FIVE years ago, I took a phonecall at work which started a chain of events I could never have anticipated.

That April morning in 2012, The Northern Echo reported on the outcome of the case of retired police officer Sultan Alam, who had been awarded an £800,000 compensation package after being "stitched up" by fellow officers at Cleveland Police and wrongfully jailed.

After the case, the force's assistant chief constable Sean White told media "lessons had been learned".

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He also said: "Whilst we respect Mr Alam's views, we do not believe that the force is a racist organisation and we are working hard to ensure that everyone in the force upholds those views. There is no ongoing investigation or surveillance and the matter is concluded."

That statement led one officer – despite the threat of dismissal for leaking information to the media – to pick up the phone to The Northern Echo.

That phonecall must have lasted no more than 40 seconds. Anonymously, he told me that an ongoing internal report commissioned by the Chief Constable had concluded that there were "elements of institutional racism" within Cleveland Police.

Effectively, he said, the force had lied. The internal Equality Report was a damning document, full of ethnic minority officers' claims of victimisation and discrimination by colleagues, leading the Chief Constable of the time, Jacqui Cheer, to address the officers personally just days before the Alam case. The officer's phonecall led to a front-page story the next day.

I later found out that officer was Mark Dias, who within just days had admitted to the force that he was the whistleblower. However, my colleague Graeme Hetherington had other sources within the force who had passed on other information – and Cleveland Police was desperate to track down the source of all the leaks.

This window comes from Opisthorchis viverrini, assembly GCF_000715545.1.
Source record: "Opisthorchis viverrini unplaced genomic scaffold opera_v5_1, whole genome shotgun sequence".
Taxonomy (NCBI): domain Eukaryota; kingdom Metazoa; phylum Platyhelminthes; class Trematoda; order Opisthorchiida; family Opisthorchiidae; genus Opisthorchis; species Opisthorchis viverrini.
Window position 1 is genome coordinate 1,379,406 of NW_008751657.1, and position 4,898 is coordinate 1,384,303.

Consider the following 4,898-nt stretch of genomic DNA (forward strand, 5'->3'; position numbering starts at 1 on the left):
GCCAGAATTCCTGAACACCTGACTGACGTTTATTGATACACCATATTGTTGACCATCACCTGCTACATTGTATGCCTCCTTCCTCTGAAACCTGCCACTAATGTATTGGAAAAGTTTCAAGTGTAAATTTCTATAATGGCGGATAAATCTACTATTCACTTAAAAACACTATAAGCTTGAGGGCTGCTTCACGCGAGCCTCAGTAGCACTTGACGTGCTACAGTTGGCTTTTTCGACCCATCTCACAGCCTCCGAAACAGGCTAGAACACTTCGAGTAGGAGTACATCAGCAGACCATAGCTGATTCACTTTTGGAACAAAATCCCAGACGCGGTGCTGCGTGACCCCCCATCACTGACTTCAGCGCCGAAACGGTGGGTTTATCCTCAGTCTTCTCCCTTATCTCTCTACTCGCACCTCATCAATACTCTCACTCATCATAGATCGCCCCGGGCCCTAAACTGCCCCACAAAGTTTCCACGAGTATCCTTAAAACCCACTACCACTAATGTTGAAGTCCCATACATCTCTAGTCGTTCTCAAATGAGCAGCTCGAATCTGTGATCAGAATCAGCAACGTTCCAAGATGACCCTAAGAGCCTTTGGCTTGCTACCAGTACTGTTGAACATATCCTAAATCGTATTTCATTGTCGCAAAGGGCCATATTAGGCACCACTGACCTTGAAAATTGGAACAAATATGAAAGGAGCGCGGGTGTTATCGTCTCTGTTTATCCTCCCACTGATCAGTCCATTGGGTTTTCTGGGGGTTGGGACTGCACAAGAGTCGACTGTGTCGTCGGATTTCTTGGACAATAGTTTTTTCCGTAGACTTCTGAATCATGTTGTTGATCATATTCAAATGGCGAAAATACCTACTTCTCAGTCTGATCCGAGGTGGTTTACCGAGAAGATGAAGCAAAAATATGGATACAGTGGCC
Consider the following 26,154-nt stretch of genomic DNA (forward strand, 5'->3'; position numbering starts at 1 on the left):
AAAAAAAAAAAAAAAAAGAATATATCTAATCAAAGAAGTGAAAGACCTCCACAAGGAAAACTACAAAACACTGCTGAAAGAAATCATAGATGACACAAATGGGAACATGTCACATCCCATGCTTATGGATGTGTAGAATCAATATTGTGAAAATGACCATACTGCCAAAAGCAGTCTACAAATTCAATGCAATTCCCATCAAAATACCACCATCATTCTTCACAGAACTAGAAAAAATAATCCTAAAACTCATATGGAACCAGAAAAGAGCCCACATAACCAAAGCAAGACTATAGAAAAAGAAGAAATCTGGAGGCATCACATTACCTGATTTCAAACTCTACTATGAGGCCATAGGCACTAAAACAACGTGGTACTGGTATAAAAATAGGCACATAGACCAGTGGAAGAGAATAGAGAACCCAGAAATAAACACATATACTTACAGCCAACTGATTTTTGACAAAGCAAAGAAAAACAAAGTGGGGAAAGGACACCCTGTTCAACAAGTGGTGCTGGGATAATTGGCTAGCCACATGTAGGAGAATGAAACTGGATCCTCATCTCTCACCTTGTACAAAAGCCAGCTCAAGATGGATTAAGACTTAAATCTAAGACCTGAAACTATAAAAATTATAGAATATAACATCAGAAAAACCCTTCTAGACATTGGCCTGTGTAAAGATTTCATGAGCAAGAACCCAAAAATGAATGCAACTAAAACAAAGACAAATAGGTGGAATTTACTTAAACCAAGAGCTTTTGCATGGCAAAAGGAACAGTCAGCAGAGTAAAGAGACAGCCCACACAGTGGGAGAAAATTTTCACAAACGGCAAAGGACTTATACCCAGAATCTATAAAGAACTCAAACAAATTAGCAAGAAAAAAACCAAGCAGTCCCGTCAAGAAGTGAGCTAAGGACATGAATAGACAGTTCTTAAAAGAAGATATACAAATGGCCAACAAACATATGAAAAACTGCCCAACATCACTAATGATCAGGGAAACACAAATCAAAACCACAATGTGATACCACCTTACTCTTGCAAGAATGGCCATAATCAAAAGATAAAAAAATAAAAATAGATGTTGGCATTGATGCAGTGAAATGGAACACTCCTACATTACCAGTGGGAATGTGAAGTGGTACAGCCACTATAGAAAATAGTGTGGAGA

Over a period of several months, its professional standards department illegally obtained data from our personal phones, and from police officers it suspected of leaking us information.

However, none of the information leaked was procedural, or could affect police investigations.

It was just material that would embarrass the force. Essentially, Cleveland Police seriously compromised people's privacy, human rights, and solicitors' and journalists' privilege to report on the public interest, to spare its own blushes.

That one phonecall set in motion a series of events which has involved high court judges, a specialist and secretive court, the Inspectorate of Constabulary, the police watchdog the IPCC, and the world's media.

The case has been featured on national television and in newspapers across the world, in the New York Times and the Washington Post.

Even now, under the scrutiny of all these bodies, and the media, Cleveland Police has persisted in not disclosing all the information it was supposed to, leading to criticism from the judges yesterday.

If the force, as it says, really wants to learn lessons, here's one: Be open. Stop hiding things. Disclose all, and start anew.

That is the only lesson that has been clear along the way, and yet it hasn't quite been learned yet.